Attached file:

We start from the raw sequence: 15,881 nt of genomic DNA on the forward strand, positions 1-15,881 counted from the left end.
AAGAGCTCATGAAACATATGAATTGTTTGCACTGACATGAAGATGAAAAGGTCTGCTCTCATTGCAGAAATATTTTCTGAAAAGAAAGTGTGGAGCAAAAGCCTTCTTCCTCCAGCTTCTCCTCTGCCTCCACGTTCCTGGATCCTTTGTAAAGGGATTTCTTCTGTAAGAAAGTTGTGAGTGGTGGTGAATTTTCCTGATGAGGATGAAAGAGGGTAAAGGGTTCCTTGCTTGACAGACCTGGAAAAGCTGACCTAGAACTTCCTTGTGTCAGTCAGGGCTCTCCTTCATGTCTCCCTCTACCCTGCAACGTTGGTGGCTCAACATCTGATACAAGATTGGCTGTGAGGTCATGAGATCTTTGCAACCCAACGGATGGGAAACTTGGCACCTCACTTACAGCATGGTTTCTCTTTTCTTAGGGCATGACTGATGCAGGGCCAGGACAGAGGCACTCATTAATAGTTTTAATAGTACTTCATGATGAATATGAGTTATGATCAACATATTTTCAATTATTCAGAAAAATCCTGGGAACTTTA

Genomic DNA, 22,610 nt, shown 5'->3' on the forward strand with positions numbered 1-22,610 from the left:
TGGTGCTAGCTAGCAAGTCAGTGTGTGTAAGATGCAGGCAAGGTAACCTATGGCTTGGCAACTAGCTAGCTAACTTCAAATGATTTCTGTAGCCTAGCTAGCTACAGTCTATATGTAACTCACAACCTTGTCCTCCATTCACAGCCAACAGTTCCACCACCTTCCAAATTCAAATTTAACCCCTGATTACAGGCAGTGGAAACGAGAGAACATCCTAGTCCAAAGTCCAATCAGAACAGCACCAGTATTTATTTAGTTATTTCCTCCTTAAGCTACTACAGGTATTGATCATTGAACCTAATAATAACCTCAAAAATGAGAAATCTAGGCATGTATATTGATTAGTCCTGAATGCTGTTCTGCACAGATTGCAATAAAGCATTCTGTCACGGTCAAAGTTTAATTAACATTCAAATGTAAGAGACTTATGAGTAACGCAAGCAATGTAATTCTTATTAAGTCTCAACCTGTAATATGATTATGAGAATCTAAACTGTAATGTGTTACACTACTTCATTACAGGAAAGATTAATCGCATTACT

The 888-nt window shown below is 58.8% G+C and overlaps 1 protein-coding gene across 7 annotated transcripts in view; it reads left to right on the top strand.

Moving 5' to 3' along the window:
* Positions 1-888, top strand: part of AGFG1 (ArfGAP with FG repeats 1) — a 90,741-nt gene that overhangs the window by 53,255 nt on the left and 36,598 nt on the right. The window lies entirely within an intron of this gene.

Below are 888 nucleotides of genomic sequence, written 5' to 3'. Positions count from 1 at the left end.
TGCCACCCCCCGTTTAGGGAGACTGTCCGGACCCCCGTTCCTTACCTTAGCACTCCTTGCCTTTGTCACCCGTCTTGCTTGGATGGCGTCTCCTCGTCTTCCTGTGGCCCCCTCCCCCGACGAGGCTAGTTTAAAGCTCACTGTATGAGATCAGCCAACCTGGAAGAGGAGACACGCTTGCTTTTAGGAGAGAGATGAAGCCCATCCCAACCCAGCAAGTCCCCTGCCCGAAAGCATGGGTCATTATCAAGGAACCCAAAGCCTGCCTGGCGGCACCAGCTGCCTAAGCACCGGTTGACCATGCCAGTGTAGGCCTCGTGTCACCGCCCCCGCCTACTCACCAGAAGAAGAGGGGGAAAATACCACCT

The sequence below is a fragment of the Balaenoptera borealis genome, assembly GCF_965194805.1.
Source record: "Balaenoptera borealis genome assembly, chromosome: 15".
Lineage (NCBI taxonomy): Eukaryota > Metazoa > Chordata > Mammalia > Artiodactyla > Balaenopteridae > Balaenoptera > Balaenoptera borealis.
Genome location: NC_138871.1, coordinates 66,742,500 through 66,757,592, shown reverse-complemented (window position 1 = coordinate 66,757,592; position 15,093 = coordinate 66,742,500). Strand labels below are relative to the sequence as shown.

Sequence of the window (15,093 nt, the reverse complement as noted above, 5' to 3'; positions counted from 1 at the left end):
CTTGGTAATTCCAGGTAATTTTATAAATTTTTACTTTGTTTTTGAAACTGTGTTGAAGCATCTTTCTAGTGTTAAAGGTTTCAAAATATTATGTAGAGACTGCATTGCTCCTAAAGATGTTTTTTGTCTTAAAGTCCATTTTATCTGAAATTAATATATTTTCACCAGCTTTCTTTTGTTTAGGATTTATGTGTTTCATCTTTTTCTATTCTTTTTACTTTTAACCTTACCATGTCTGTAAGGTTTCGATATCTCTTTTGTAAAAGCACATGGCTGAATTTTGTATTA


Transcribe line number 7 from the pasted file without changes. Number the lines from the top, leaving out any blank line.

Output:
* Positions 1-888, top strand: part of AGFG1 (ArfGAP with FG repeats 1) — a 90,741-nt gene that overhangs the window by 53,255 nt on the left and 36,598 nt on the right. The window lies entirely within an intron of this gene.